Highlights of Solar and Geomagnetic Activity
Covering the period: 28 November - 04 December 2022
Solar activity was at low to moderate (R1-Minor) levels this period. Region 3152 (N27, L=083, class/area Cao/120 on 26 Nov) produced an M1.0/1n at 01/0721 UTC. Region 3157 (N16, L=300, class/area Dso/210 on 04 Dec) produced an M1.2/Sn flare at 03/1741 UTC. A 456 km/s Type II Sweep signature was associated with this event. Numerous C-class activity was also assocated with both of these regions as well as C-class activity from Regions 3151 (S16, L=154, class/area Dao/060 on 24 Nov), 3153 (S17, L=327, class/area Fko/1080 on 04 Dec), 3155 (N23, L=026, class/area Dai/140 on 04 Dec) and 3156 (N25, L=319, class/area Dao/220 on 03 Dec). No Earth-directed CME signatures were detected during the period.
No proton events were observed at geosynchronous orbit.
The greater than 2 MeV electron flux at geosynchronous orbit was at moderate levels on 28 Nov and high levels on 29-30 Nov and 01-04 Dec. A peak flux of 17,351 pfu was observed at 03/1740 UTC.
Geomagnetic field activity generally ranged from unsettled to active levels throughout the period. Minor storm levels (G1-Minor) were observed on 28-30 Nov and 01 Dec. The field was under the influence of a pair of positive polarity CH HSSs.
Monthly and smoothed sunspot number - The monthly mean sunspot number (blue) and 13-month smoothed monthly sunspot number (red) for the last five cycles. You can see that this current cycle, Cycle 24, is a weak cycle, compared to the last few.
(Click to see actual size)
Daily and monthly sunspot number (last 13 years)
Daily sunspot number (yellow), monthly mean sunspot number (blue), smoothed monthly sunspot number (red) for the last 13 years and 12-month ahead predictions of the monthly smoothed sunspot number:
SC (red dots) : prediction method based on an interpolation of Waldmeier's standard curves; It is only based on the sunspot number series.
CM (red dashes) : method (from K. Denkmayr and P. Cugnon) combining a regression technique applied to the sunspot number series with the aa geomagnetic index used as a precursor (improved predictions during the minimum phase between solar cycles).
(Click to see actual size)
What is 'Space Weather'? Click on these two information slides to view them in full size:
Active sunspot regions, and plages, identified by SIDC
What is coming
Real Time Solor Wind and Aurora:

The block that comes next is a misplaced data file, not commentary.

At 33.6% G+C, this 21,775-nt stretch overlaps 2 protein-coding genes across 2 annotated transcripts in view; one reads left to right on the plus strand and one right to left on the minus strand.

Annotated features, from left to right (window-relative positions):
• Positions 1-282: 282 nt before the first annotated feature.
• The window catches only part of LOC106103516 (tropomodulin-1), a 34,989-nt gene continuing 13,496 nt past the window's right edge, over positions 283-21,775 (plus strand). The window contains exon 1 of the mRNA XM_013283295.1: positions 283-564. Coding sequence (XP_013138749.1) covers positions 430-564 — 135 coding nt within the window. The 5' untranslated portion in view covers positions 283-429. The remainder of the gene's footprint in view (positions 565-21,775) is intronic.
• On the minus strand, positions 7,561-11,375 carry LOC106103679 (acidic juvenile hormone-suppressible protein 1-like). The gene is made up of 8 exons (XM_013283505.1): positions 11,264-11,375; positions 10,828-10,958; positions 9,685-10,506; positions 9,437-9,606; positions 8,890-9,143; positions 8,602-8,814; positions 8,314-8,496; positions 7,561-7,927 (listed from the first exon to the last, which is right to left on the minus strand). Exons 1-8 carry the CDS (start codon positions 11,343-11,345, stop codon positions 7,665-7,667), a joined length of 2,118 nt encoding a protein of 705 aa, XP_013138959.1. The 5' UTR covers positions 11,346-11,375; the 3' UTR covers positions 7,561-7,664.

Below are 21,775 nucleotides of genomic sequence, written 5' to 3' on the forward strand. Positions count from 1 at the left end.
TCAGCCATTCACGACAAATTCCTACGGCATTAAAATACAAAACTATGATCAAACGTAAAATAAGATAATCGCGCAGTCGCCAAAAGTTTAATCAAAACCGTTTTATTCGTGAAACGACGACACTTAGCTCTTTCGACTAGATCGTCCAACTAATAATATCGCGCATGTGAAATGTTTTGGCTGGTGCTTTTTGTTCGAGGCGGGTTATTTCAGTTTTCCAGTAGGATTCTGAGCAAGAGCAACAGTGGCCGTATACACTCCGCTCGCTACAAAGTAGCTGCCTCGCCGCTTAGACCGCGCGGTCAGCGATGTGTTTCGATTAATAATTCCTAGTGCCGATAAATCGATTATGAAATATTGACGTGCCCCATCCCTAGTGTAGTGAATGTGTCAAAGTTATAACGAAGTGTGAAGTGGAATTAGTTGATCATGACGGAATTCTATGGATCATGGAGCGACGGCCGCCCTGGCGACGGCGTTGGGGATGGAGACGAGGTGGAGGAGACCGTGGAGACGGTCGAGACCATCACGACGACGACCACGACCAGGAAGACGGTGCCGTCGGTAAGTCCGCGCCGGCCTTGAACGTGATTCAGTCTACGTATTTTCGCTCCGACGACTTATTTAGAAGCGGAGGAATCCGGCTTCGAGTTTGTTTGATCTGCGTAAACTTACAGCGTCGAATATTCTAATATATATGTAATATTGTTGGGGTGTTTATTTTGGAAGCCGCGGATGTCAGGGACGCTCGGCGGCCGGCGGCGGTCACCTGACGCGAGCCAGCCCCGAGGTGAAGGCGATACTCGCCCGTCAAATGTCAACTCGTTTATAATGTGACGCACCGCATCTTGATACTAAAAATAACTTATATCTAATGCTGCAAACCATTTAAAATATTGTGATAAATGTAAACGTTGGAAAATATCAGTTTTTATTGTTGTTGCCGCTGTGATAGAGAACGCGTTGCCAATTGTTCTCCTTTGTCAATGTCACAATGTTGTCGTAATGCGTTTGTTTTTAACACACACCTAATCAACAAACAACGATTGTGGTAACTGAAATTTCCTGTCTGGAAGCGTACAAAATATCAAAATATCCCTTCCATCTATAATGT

On 2022 Dec 08 1351Z: Bz: 7.3 nT
Bx: -0.2 nT | By: -4.1 nT | Total: 8.4 nT
Most recent satellite polar pass:
Centered on // : UTC Aurora Activity Level was at UTC
visit noaa for latest.
This is a video of the simulation from May 27-28, 2011, showing
the Geomagnetic disturbance caused by the solar wind
Outlook: (valid from 1230UT, 07 Dec 2022 until 09 Dec 2022)
07 Dec 2022 10.7-cm Flux: 145 / Ap: 018
08 Dec 2022 10.7-cm Flux: 146 / Ap: 028
09 Dec 2022 10.7-cm Flux: 147 / Ap: 012
Solar Flares: C-class flares expected, (probability >=50%) Geo-Disturbance: Active conditions expected (A>=20 or K=4) Solar Proton Event: Quiet
Comment from the SIDC (RWC Belgium): The solar flaring activity was at low level with several C-class flares being detected in the last 24 hours. The largest flare was a C1.3 flare, peaking at 00:59 UTC on Dec 07, associated with Catania sunspot group 8 (NOAA AR 3153). Catania sunspot groups 11 and 12 (NOAA ARs 3156 and 3158) were inactive. Catania sunspot groups 8, 9 and 13 (NOAA ARs 3153, 3155 and 3157) produced only low-level C-class flares in the last day. Catania sunspot group 14 (NOAA ARs 3159 and 3160) is rotating into the disk, it has simple magnetic configuration. As there are no complex active regions observed on the visible side of the solar disk, solar flaring activity is expected to remain at low levels, with C-class flares likely and a chance for M-class flares.
Three Day Forecast of Solar and Geomagnetic Activity
(as of 2200Z on 07 Dec 2014)
Solar activity is expected to be low with a chance for M-class flares on days one, two, and three (08 Dec, 09 Dec, 10 Dec).
The geomagnetic field is expected to be at quiet to minor storm levels on day one (08 Dec), quiet to active levels on day two (09 Dec) and quiet levels on day three (10 Dec).
Forecast of Solar and Geomagnetic Activity
05 December - 31 December 2022
Solar activity is expected to be at very low to low levels. M-class (R1-R2, Minor-Moderate) flares are possible on 05-13 Dec and 18-31 Dec due to current and returning M-class producing regions.
No proton events are expected at geosynchronous orbit.
The greater than 2 MeV electron flux at geosynchronous orbit is expected to be reach high levels on 05-08 Dec and 24-31 Dec due to CH HSS influence.
Geomagnetic field activity is expected to be at unsettled to active levels on 07-09 Dec, 17-18 Dec and 22-31 Dec with G1 (Minor) storm levels expected on 22 Dec and 25-28 Dec due to recurrent CH HSS effects.
Data and images courtesy of IPS Australia, NOAA, NASA, SWPC, SIDC
Layout, analysis, commentary, and certain forecasts and content is Copyright, 2022, Tomas David Hood (NW7US), all rights reserved.
No part, except for the space weather 'banners', may be copied without express permission.